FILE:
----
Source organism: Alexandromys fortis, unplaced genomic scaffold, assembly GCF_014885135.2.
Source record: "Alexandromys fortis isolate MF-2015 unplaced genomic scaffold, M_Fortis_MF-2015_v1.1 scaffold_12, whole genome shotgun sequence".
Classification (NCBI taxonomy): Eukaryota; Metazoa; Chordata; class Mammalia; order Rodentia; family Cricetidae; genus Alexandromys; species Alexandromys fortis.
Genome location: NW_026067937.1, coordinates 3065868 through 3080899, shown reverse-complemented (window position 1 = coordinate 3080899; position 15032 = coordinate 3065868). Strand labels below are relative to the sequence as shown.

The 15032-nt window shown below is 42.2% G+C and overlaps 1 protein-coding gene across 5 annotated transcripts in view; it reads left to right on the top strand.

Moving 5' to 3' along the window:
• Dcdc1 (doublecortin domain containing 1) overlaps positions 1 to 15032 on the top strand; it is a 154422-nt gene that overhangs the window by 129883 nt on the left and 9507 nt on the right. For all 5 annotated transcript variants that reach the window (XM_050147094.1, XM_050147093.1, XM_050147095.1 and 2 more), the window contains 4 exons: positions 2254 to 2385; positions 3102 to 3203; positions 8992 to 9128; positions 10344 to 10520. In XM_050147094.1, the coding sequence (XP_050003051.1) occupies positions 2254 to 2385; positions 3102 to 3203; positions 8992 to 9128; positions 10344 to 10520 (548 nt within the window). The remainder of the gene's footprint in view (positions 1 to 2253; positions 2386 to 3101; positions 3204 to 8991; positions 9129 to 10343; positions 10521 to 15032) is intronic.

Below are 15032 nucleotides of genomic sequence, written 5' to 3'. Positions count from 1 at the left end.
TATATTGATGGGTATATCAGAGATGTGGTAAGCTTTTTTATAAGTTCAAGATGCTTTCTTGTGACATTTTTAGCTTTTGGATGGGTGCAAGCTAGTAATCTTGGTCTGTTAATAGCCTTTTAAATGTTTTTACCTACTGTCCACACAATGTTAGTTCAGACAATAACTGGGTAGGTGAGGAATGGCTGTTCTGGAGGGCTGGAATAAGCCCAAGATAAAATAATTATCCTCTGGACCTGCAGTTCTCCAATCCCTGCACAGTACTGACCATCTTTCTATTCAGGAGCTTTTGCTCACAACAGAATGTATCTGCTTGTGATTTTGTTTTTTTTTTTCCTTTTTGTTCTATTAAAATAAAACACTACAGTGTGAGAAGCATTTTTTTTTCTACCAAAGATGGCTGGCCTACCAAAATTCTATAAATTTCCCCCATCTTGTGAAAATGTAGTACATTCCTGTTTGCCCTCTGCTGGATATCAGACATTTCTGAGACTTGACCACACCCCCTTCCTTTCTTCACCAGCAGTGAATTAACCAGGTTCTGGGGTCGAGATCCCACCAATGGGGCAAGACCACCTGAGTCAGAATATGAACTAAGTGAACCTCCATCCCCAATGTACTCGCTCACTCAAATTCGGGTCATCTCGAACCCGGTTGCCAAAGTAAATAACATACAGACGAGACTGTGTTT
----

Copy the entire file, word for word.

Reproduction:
Source organism: Alexandromys fortis, unplaced genomic scaffold, assembly GCF_014885135.2.
Source record: "Alexandromys fortis isolate MF-2015 unplaced genomic scaffold, M_Fortis_MF-2015_v1.1 scaffold_12, whole genome shotgun sequence".
Classification (NCBI taxonomy): Eukaryota; Metazoa; Chordata; class Mammalia; order Rodentia; family Cricetidae; genus Alexandromys; species Alexandromys fortis.
Genome location: NW_026067937.1, coordinates 3065868 through 3080899, shown reverse-complemented (window position 1 = coordinate 3080899; position 15032 = coordinate 3065868). Strand labels below are relative to the sequence as shown.

The 15032-nt window shown below is 42.2% G+C and overlaps 1 protein-coding gene across 5 annotated transcripts in view; it reads left to right on the top strand.

Moving 5' to 3' along the window:
• Dcdc1 (doublecortin domain containing 1) overlaps positions 1 to 15032 on the top strand; it is a 154422-nt gene that overhangs the window by 129883 nt on the left and 9507 nt on the right. For all 5 annotated transcript variants that reach the window (XM_050147094.1, XM_050147093.1, XM_050147095.1 and 2 more), the window contains 4 exons: positions 2254 to 2385; positions 3102 to 3203; positions 8992 to 9128; positions 10344 to 10520. In XM_050147094.1, the coding sequence (XP_050003051.1) occupies positions 2254 to 2385; positions 3102 to 3203; positions 8992 to 9128; positions 10344 to 10520 (548 nt within the window). The remainder of the gene's footprint in view (positions 1 to 2253; positions 2386 to 3101; positions 3204 to 8991; positions 9129 to 10343; positions 10521 to 15032) is intronic.

Below are 15032 nucleotides of genomic sequence, written 5' to 3'. Positions count from 1 at the left end.
TATATTGATGGGTATATCAGAGATGTGGTAAGCTTTTTTATAAGTTCAAGATGCTTTCTTGTGACATTTTTAGCTTTTGGATGGGTGCAAGCTAGTAATCTTGGTCTGTTAATAGCCTTTTAAATGTTTTTACCTACTGTCCACACAATGTTAGTTCAGACAATAACTGGGTAGGTGAGGAATGGCTGTTCTGGAGGGCTGGAATAAGCCCAAGATAAAATAATTATCCTCTGGACCTGCAGTTCTCCAATCCCTGCACAGTACTGACCATCTTTCTATTCAGGAGCTTTTGCTCACAACAGAATGTATCTGCTTGTGATTTTGTTTTTTTTTTTCCTTTTTGTTCTATTAAAATAAAACACTACAGTGTGAGAAGCATTTTTTTTTCTACCAAAGATGGCTGGCCTACCAAAATTCTATAAATTTCCCCCATCTTGTGAAAATGTAGTACATTCCTGTTTGCCCTCTGCTGGATATCAGACATTTCTGAGACTTGACCACACCCCCTTCCTTTCTTCACCAGCAGTGAATTAACCAGGTTCTGGGGTCGAGATCCCACCAATGGGGCAAGACCACCTGAGTCAGAATATGAACTAAGTGAACCTCCATCCCCAATGTACTCGCTCACTCAAATTCGGGTCATCTCGAACCCGGTTGCCAAAGTAAATAACATACAGACGAGACTGTGTTT